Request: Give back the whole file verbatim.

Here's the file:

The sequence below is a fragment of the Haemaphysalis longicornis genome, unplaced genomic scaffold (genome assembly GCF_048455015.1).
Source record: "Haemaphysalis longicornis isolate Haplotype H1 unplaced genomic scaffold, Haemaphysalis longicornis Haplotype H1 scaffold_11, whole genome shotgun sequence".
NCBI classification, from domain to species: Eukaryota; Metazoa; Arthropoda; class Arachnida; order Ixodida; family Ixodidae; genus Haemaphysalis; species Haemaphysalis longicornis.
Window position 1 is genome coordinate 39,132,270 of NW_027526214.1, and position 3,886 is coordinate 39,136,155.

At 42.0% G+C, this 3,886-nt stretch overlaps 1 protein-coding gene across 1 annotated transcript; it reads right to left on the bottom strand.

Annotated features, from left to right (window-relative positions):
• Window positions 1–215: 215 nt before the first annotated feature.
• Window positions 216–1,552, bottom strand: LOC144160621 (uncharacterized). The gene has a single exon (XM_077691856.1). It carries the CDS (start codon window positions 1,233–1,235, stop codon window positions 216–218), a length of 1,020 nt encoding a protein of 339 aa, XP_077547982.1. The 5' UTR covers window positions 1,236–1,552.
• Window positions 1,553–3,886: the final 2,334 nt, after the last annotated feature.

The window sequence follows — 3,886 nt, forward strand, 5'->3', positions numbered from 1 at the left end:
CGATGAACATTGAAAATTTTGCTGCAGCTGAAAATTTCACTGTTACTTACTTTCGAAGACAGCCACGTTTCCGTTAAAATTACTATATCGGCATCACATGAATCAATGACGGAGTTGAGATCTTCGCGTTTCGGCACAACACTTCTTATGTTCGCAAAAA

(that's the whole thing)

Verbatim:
The sequence below is a fragment of the Haemaphysalis longicornis genome, unplaced genomic scaffold (genome assembly GCF_048455015.1).
Source record: "Haemaphysalis longicornis isolate Haplotype H1 unplaced genomic scaffold, Haemaphysalis longicornis Haplotype H1 scaffold_11, whole genome shotgun sequence".
NCBI classification, from domain to species: Eukaryota; Metazoa; Arthropoda; class Arachnida; order Ixodida; family Ixodidae; genus Haemaphysalis; species Haemaphysalis longicornis.
Window position 1 is genome coordinate 39,132,270 of NW_027526214.1, and position 3,886 is coordinate 39,136,155.

At 42.0% G+C, this 3,886-nt stretch overlaps 1 protein-coding gene across 1 annotated transcript; it reads right to left on the bottom strand.

Annotated features, from left to right (window-relative positions):
• Window positions 1–215: 215 nt before the first annotated feature.
• Window positions 216–1,552, bottom strand: LOC144160621 (uncharacterized). The gene has a single exon (XM_077691856.1). It carries the CDS (start codon window positions 1,233–1,235, stop codon window positions 216–218), a length of 1,020 nt encoding a protein of 339 aa, XP_077547982.1. The 5' UTR covers window positions 1,236–1,552.
• Window positions 1,553–3,886: the final 2,334 nt, after the last annotated feature.

The window sequence follows — 3,886 nt, forward strand, 5'->3', positions numbered from 1 at the left end:
CGATGAACATTGAAAATTTTGCTGCAGCTGAAAATTTCACTGTTACTTACTTTCGAAGACAGCCACGTTTCCGTTAAAATTACTATATCGGCATCACATGAATCAATGACGGAGTTGAGATCTTCGCGTTTCGGCACAACACTTCTTATGTTCGCAAAAA